Court to hear challenge to Saskatchewan’s Covid gathering limits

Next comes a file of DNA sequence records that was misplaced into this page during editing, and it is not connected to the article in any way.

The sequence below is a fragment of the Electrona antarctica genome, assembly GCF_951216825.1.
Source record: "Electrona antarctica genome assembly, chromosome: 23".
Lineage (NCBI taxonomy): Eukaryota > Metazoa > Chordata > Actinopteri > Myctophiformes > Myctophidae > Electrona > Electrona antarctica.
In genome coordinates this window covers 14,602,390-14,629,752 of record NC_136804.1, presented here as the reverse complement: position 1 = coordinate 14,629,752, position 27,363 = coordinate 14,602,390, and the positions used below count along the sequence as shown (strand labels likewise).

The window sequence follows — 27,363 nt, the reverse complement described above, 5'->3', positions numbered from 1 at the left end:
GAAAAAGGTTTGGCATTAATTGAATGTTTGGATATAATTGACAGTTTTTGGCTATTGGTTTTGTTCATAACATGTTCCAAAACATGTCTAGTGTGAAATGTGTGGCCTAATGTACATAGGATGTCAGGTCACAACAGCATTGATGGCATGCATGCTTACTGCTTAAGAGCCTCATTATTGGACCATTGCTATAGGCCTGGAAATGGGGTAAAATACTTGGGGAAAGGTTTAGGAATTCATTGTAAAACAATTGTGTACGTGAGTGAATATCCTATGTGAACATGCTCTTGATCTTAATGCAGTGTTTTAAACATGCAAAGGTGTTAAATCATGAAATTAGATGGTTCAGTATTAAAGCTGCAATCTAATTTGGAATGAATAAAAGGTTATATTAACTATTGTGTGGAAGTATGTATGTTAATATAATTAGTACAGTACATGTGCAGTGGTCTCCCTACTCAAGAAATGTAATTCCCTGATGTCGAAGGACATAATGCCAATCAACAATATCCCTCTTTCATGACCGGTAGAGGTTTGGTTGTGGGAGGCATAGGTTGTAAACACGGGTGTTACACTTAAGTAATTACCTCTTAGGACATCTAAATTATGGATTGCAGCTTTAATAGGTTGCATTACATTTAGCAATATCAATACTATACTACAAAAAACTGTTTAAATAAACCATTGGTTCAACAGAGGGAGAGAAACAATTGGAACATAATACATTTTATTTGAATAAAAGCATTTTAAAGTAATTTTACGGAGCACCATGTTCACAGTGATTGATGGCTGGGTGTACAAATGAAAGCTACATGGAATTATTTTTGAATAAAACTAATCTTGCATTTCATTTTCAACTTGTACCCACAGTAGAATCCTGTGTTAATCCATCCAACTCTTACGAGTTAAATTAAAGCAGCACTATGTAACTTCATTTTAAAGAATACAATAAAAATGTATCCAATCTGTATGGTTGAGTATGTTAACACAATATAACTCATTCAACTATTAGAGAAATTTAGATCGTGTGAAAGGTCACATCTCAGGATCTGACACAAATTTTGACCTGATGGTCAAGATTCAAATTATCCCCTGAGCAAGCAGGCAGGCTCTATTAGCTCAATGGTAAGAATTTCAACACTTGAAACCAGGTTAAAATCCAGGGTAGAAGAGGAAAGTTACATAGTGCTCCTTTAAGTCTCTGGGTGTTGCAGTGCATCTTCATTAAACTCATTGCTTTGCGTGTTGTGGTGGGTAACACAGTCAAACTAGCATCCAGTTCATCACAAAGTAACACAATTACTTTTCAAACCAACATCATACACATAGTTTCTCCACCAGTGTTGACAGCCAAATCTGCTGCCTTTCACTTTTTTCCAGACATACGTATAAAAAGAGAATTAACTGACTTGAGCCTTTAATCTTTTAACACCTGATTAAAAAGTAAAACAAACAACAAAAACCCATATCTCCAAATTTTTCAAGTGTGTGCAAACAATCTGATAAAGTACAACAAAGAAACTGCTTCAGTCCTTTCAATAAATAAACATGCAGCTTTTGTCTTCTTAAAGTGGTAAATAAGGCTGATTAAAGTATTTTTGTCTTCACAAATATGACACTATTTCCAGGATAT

SASKATOON, SK: The Justice Centre for Constitutional Freedoms announces that the Saskatchewan Court of Appeal will hear the appeal of Jasmin Grandel and Darrell Mills on Tuesday, February 6, 2024, at 10 AM CT, at 520 Spadina Crescent East, in Saskatoon. Ms. Grandel and Mr. Mills challenge Saskatchewan’s former ban on outdoor gatherings of more than 10 persons as an unjustified violation of their Charter freedom of peaceful assembly and other Charter rights and freedoms.From March 17, 2020, until July 11, 2021, Saskatchewan imposed various prohibitions on outdoor gatherings, including limiting them to only 10 people. At the same time, Saskatchewan allowed more than 10 people to meet indoors. Jasmin Grandel and Darrell Mills attended various peaceful outdoor protests in 2020 and 2021, resulting in hefty fines for violating Public Health Orders.At the time, Jasmin Grandel was a kinesiology student at the University of Regina, with a young son in kindergarten. She was concerned with the inconsistency of the Public Health Orders and with their detrimental psychological and economic effects. She feared that the Orders would negatively impact small businesses, leading to unemployment and poverty for families.Darrell Mills, who also participated in peaceful outdoor protests, is a resident of Saskatoon with 30 years of experience in mechanical construction. He is certified in Mask Fit Testing and trained in supplied air breathing systems. He was concerned about the negative health impacts of improper mask use.While outdoor gatherings were restricted to a maximum of 10 persons for certain periods, the province permitted numerous public indoor gatherings that far exceeded 10 persons. At the same time, Saskatchewan Chief Medical Health Officer Dr. Saqib Shahab stated that “outdoor gatherings while observing physical distancing are better than indoor gatherings.” On June 5, 2020, then-Regina Police Chief Evan Bray, along with many other officers, attended a large Black Lives Matter rally in Regina with hundreds of people, thereby violating existing public health orders and garnering significant media attention. At the time, Saskatchewan Premier Scott Moe said, “…my assumption is that the law enforcement officials have used their judgment with respect to this particular rally…” Dr. Shahab called it a “special event,” and no one was charged with breaching public health orders. Six months later, numerous Saskatchewan residents were charged and prosecuted for violating public health orders because they, like participants in the Black Lives Matter rally, had peacefully protested outdoors.In April 2021, lawyers provided by the Justice Centre filed a constitutional challenge to the restrictions on outdoor gatherings, on behalf of Ms. Grandel and Mr. Mills. The Originating Application challenges these restrictions for violating the Charter freedoms of thought, belief, opinion and expression, association and peaceful assembly. The Application also suggests that pro-freedom protests against government lockdown policies have been especially targeted by law enforcement.At trial, an eminent infectious disease specialist provided expert evidence that outdoor transmission of Covid was negligible, where physical distancing could be practiced and where single-day gatherings with no indoor component could take place. The government did not present evidence that Covid was transmitted at outdoor gatherings. Instead, they relied on the ‘precautionary principle’ put forward by its public health expert that lockdown measures should be taken even if “cause and effect” had not been fully established scientifically.“It appears that lockdown harms were not considered by the government or by the court, when applying this ‘precautionary’ principle. Neither the Saskatchewan government nor the lower court wanted to take precautions against the physical, mental, social, financial and economic harms that lockdowns inflicted on people,” stated John Carpay, president of the Justice Centre. On September 20, 2022, Justice D. B. Konkin of the Court of King’s Bench of Saskatchewan upheld the government’s restrictions on outdoor gatherings as justified violations of Charter freedoms. Justice Konkin assessed only the breach to freedom of expression, representing only one of the various Charter rights alleged to be breached by the Applicants. In his decision, he wrote, “In a state of public health emergency wreaking severe havoc on the health of Saskatchewan residents, Sask [sic] was burdened with the immense task of balancing multiple interests.”Andre Memauri, lawyer for Ms. Grandel and Mr. Mills, stated, “Our infectious disease specialist made it clear at the lower court that the outdoor transmission of Covid-19 was negligible, much like every other respiratory illness in history. There was no compelling basis for the Saskatchewan government to impose such extreme restrictions on people’s rights to assemble, express themselves and associate outdoors. The rule of law means that laws should be enforced equally, but the Saskatchewan Government encouraged and supported Black Lives Matter protests outdoors in large numbers while ticketing people who six months later protested the violations of their Charter freedoms.”

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